Fifteensquared

Never knowingly undersolved.

Guardian 25,202 – Gordius

Posted by Andrew on December 24th, 2010

Andrew.

I must admit to feeling disappointed to see that I’d got a Gordius for my Christmas Eve blog, as he is not one of my favourite setters. I found this one very easy indeed – after printing it off just after it appeared on the website at midnight I’d finished it by 12:09 – with a lot of very obvious wordplay and a few rather tired clichés. I’d come across the obscure word at 23dn before, but the phrase at 22/27ac was new to me in the form given here.

On a less grumpy note, a Merry Christmas to all readers, bloggers and setters, with thanks for all your contributions, and especially to Gaufrid for his immense contribution to the site. (I’ll save the “happy new year” till next week..)

 
Across
1. RAPTURE (ART PURE)*
5. GROWER G + ROWER
9. GIFT WRAP Cryptic definition
10. ISLAND Double definition – Isle of Man, and John Donne’s “No man is an island”
12. DRESSING DOWN Double definition
15. PEACH MELBA (BLAME CHEAP)*, and a rather unsatisfactory &lit, as peach melba doesn’t involve much cooking, and doesn’t really involve cheap ingredients
17. LEI Double definition – Romanian currency and the very familiar Hawaiian garland
19. RYE Double definition, Rye being a town in Sussex as well as a type of grass
20. STONEMASON Cryptic definition – a stonemason might earn his iving by making monuments
22,27. HIT THE NAIL ON THE THUMB Just a cryptic definition, I think, for an expression I’ve never heard of and can’t find in Chambers. Googling suggests that it may well exist as a variant of “hit the nail on the head”
26. URGENT UR (that old city again) + GENT (=cove)
28. ENTRÉE EN (space, in typography) + TREE (timber)
29. RELAPSE (AS LEPER)*
 
Down
1. RAGE R + AGE
2. PUFF Double definition
3. UNWORTHY (TO RUN WHY)*
4. EXAMS AXE (dispense with) reversed (“lifted”) + MS (script)
6. RESIGN [jame]S in REIGN
7. WEAPONLESS (A PEW LESSON)* Guessing that this ended in LESS made solving the anagram very easy
8. RED ENSIGNS N (pole) in REDESIGNS
11. GIBBON Double definition – the historian is Edward Gibbon, author of The History of the Decline and Fall of the Roman Empire
13. OPERA HOUSE OPERA (works) + HOUSE (building). Weak wordplay combined with a very obvious definition
14. WATERTIGHT WATER (innocuous beverage) + TIGHT (rather dated slang for “drunk”)
16. EXTEND EX + TEND
18. IMMORTAL T in IMMORAL
21. CHANCE CH[urch] + AN + CE (Church of England, the Established Church), and reference to the expression “chance would be a fine thing”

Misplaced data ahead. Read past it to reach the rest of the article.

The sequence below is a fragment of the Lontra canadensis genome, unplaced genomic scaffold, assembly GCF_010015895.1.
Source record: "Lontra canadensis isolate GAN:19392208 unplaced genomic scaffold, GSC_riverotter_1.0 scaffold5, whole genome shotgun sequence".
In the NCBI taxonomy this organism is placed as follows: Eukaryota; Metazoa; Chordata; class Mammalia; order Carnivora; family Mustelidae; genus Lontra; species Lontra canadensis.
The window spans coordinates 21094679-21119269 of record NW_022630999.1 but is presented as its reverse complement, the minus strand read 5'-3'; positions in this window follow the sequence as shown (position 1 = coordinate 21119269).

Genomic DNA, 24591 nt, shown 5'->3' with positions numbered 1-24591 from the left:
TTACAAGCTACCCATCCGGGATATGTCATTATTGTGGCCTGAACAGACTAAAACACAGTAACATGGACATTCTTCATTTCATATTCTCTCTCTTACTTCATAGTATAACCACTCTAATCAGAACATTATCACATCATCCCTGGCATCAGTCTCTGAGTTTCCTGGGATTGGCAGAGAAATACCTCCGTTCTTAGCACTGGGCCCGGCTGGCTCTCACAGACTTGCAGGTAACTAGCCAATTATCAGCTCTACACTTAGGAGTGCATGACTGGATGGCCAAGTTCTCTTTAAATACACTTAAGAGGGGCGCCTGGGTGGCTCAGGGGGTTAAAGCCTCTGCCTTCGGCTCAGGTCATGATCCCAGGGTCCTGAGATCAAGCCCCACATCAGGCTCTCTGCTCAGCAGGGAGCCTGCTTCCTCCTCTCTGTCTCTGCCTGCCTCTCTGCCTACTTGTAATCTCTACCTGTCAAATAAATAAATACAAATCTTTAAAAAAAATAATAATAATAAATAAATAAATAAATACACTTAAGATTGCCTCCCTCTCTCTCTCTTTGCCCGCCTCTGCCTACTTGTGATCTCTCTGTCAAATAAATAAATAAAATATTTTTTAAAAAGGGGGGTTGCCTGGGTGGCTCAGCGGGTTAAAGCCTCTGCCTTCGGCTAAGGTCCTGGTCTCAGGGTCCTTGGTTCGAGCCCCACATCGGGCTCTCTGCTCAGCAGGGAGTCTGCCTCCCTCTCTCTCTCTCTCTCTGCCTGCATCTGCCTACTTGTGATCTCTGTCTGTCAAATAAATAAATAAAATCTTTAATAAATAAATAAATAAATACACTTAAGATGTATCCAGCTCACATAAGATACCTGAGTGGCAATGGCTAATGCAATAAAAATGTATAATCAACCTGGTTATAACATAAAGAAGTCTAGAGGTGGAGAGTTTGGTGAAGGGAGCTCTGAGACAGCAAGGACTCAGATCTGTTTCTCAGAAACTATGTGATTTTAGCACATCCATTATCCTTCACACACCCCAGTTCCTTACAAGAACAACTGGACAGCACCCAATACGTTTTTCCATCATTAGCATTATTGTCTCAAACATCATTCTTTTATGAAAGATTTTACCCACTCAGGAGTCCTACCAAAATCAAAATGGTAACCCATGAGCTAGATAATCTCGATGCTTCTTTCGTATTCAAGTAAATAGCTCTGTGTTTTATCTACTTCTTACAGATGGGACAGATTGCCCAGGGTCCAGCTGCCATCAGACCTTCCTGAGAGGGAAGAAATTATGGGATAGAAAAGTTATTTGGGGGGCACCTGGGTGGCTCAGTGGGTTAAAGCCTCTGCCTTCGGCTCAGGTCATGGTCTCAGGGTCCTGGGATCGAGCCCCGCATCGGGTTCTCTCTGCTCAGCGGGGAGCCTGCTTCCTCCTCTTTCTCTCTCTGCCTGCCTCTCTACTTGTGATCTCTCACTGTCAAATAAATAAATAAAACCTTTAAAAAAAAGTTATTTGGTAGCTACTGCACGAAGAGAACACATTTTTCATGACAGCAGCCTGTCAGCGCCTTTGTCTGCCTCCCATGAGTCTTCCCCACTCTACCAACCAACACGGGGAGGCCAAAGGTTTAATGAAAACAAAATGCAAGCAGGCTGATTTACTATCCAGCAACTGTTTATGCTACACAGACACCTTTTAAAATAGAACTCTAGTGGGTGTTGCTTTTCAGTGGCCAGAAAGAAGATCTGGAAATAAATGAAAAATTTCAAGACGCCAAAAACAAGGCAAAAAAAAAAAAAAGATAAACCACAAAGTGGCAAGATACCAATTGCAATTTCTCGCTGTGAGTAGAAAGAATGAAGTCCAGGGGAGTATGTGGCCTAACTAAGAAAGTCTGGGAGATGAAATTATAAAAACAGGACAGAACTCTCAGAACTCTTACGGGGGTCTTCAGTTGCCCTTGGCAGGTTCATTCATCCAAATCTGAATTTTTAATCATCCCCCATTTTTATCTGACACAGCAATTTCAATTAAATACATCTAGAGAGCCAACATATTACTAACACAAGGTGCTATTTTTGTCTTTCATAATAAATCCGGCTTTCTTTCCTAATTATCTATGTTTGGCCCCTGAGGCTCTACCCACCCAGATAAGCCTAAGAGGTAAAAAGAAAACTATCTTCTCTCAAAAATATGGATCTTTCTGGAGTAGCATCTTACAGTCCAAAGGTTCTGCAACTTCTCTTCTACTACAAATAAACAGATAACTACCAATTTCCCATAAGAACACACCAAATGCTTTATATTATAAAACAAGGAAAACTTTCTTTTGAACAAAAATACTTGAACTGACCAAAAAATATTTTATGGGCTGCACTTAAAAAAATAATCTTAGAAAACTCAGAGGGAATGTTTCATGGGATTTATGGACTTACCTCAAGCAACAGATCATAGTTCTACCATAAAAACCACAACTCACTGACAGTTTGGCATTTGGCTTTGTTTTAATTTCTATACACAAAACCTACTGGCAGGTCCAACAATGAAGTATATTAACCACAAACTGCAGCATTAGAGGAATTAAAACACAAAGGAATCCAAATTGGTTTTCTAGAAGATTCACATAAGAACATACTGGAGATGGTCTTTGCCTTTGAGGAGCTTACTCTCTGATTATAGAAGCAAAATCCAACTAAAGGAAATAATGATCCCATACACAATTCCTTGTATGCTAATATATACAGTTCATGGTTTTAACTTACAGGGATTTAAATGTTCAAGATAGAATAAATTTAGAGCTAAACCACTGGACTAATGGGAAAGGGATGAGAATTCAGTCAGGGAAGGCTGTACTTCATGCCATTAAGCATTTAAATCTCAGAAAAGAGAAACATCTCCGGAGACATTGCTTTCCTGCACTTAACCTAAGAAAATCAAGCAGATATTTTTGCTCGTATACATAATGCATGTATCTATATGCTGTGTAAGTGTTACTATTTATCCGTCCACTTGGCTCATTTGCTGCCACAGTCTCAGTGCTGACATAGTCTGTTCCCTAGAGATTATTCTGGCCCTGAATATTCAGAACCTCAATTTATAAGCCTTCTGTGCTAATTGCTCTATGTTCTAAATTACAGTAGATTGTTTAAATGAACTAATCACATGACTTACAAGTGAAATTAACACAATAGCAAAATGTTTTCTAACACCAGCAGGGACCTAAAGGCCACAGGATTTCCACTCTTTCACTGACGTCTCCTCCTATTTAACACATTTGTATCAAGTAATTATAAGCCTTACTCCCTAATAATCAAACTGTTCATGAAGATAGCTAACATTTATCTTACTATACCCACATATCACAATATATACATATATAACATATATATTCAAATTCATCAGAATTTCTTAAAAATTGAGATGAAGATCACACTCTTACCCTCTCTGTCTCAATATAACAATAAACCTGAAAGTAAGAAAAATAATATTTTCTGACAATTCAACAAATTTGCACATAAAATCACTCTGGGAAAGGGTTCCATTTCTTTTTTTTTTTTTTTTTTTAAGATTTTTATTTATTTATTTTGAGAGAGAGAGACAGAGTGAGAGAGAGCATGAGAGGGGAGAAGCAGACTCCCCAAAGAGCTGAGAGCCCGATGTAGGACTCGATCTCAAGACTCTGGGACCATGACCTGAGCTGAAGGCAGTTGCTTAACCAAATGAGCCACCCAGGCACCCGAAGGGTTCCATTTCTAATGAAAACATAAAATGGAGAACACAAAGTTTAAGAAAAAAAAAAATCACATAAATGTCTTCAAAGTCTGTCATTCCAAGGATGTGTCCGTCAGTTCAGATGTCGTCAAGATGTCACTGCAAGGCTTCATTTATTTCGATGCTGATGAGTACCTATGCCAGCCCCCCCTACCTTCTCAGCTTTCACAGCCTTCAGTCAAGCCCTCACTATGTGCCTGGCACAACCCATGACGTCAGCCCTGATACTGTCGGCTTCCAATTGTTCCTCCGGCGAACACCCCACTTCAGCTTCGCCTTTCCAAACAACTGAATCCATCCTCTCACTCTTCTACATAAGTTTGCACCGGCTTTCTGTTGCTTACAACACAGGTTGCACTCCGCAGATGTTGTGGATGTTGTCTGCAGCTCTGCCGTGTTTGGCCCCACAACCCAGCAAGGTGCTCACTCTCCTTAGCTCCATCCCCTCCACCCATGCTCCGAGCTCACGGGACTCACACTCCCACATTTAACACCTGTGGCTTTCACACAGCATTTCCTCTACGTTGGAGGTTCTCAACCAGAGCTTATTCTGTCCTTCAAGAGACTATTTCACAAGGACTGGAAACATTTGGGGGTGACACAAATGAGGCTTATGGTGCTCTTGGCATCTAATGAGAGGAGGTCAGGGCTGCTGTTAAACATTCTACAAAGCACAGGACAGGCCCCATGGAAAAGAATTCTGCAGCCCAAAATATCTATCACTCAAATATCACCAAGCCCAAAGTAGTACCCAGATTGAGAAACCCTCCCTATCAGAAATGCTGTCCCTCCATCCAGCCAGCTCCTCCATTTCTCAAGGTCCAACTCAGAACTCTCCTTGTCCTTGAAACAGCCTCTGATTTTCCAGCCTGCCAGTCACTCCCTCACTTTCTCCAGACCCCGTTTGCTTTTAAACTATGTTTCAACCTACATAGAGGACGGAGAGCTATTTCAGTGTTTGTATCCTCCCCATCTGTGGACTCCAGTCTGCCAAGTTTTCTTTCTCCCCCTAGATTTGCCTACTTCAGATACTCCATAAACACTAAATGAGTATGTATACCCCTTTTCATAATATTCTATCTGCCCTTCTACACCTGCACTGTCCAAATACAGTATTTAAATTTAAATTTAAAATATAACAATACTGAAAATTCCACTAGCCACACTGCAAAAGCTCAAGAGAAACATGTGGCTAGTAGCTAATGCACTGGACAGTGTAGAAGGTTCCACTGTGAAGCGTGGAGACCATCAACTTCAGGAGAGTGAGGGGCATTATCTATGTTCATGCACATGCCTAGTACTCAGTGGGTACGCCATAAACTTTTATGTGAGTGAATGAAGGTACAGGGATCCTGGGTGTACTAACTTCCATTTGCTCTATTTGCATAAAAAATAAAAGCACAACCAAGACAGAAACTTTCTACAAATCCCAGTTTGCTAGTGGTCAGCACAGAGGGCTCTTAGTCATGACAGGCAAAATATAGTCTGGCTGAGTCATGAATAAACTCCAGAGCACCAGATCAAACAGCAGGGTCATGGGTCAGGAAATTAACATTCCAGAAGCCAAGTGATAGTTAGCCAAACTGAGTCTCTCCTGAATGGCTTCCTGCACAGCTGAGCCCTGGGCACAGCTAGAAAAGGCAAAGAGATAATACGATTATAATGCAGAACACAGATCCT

23. ICHOR (O RICH)*. Ichor is “the ethereal juice in the veins of the gods”, or “colourless matter oozing from an ulcer or wound”: lovely!
24. GULP Reverse of PLUG
25. ABLE CABLE less C. I guess the extreme topical relevance of this is a bit of a coincidence, but quite a satirical bullseye anyway. My only quibble is that it would work much better as a clue for CABLE.

35 Responses to “Guardian 25,202 – Gordius”

  1. Dr. Gurmukh says:

    Could 22,27 be “Hit the nail OR the thumb” ?

    25 Any reference to Vince Cable the Business Secretary in the present Govt. ?

  2. dreadnought says:

    I’d plump for “ON” in 22,27. “you’ve hit the nail on the thumb” was something my dad said when he was showing me how to e.g. put up shelves. It was mildly humurous the first time out, and then became a cliche…reminds me of “when I nod my head, hit it” and “do you know the piano’s on my foot?” from PG Tip ads…

  3. Bryan says:

    Many thanks Andrew and a Very Merry Christmas to You and to One and All.

    I concur with your analysis and the Cheat Button also confirms that the solution for 22/27 is, indeed ‘ON the thumb’ – an expression that I’d never heard before.

    Even so, they don’t get any easier than this!

  4. Dad'sLad says:

    Thanks Andrew,

    This was a bit underwhelming. Hadn’t heard of 23d or 22,27, but both were easily guessable. Loved 25 down.

    Hope you and other Christmas devotees here have a good one. I’m off to watch re-runs of the Grumpy Old Men Christmas Special to get myself in survival mode……

  5. Eileen says:

    Thanks, Andrew – and commiserations!